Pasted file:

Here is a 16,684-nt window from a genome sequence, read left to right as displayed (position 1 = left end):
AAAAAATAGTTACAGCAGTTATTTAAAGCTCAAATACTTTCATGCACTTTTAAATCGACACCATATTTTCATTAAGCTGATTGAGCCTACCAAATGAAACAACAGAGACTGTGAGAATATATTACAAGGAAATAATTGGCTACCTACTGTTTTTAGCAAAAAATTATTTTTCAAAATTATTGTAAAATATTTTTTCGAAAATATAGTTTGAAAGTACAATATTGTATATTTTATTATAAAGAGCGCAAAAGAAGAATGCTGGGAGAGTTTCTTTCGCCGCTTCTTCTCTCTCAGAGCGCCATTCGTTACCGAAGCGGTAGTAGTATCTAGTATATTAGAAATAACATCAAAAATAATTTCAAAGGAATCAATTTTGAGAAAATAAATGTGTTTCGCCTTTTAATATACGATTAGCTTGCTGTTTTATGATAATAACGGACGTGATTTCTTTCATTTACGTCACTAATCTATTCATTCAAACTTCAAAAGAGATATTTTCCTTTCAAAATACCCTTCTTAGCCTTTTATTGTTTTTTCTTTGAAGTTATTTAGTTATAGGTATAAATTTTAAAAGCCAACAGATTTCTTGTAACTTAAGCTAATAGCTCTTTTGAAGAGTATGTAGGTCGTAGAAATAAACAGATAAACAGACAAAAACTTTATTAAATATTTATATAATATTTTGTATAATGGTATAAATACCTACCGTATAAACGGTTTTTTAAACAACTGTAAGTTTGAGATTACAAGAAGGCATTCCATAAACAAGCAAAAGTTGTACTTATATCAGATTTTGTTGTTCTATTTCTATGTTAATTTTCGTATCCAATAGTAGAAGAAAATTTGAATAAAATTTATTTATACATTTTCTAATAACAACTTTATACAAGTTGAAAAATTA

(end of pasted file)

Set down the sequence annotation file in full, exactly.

Here is a 16,684-nt window from a genome sequence, read left to right as displayed (position 1 = left end):
AAAAAATAGTTACAGCAGTTATTTAAAGCTCAAATACTTTCATGCACTTTTAAATCGACACCATATTTTCATTAAGCTGATTGAGCCTACCAAATGAAACAACAGAGACTGTGAGAATATATTACAAGGAAATAATTGGCTACCTACTGTTTTTAGCAAAAAATTATTTTTCAAAATTATTGTAAAATATTTTTTCGAAAATATAGTTTGAAAGTACAATATTGTATATTTTATTATAAAGAGCGCAAAAGAAGAATGCTGGGAGAGTTTCTTTCGCCGCTTCTTCTCTCTCAGAGCGCCATTCGTTACCGAAGCGGTAGTAGTATCTAGTATATTAGAAATAACATCAAAAATAATTTCAAAGGAATCAATTTTGAGAAAATAAATGTGTTTCGCCTTTTAATATACGATTAGCTTGCTGTTTTATGATAATAACGGACGTGATTTCTTTCATTTACGTCACTAATCTATTCATTCAAACTTCAAAAGAGATATTTTCCTTTCAAAATACCCTTCTTAGCCTTTTATTGTTTTTTCTTTGAAGTTATTTAGTTATAGGTATAAATTTTAAAAGCCAACAGATTTCTTGTAACTTAAGCTAATAGCTCTTTTGAAGAGTATGTAGGTCGTAGAAATAAACAGATAAACAGACAAAAACTTTATTAAATATTTATATAATATTTTGTATAATGGTATAAATACCTACCGTATAAACGGTTTTTTAAACAACTGTAAGTTTGAGATTACAAGAAGGCATTCCATAAACAAGCAAAAGTTGTACTTATATCAGATTTTGTTGTTCTATTTCTATGTTAATTTTCGTATCCAATAGTAGAAGAAAATTTGAATAAAATTTATTTATACATTTTCTAATAACAACTTTATACAAGTTGAAAAATTA